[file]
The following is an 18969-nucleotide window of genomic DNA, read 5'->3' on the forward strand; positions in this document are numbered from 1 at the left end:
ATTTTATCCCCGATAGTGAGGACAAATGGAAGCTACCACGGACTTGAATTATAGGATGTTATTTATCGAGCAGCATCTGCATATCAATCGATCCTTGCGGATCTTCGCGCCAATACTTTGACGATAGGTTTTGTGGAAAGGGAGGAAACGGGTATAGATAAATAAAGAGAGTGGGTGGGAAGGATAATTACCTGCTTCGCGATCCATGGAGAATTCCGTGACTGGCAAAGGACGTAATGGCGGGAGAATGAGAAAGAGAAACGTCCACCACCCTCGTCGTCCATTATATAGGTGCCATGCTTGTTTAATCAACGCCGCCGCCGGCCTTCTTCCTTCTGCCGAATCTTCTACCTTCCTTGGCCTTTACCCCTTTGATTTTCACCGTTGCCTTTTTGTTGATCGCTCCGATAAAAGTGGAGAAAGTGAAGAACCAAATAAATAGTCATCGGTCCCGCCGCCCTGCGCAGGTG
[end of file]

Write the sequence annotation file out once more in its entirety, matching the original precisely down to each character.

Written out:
The following is an 18969-nucleotide window of genomic DNA, read 5'->3' on the forward strand; positions in this document are numbered from 1 at the left end:
ATTTTATCCCCGATAGTGAGGACAAATGGAAGCTACCACGGACTTGAATTATAGGATGTTATTTATCGAGCAGCATCTGCATATCAATCGATCCTTGCGGATCTTCGCGCCAATACTTTGACGATAGGTTTTGTGGAAAGGGAGGAAACGGGTATAGATAAATAAAGAGAGTGGGTGGGAAGGATAATTACCTGCTTCGCGATCCATGGAGAATTCCGTGACTGGCAAAGGACGTAATGGCGGGAGAATGAGAAAGAGAAACGTCCACCACCCTCGTCGTCCATTATATAGGTGCCATGCTTGTTTAATCAACGCCGCCGCCGGCCTTCTTCCTTCTGCCGAATCTTCTACCTTCCTTGGCCTTTACCCCTTTGATTTTCACCGTTGCCTTTTTGTTGATCGCTCCGATAAAAGTGGAGAAAGTGAAGAACCAAATAAATAGTCATCGGTCCCGCCGCCCTGCGCAGGTG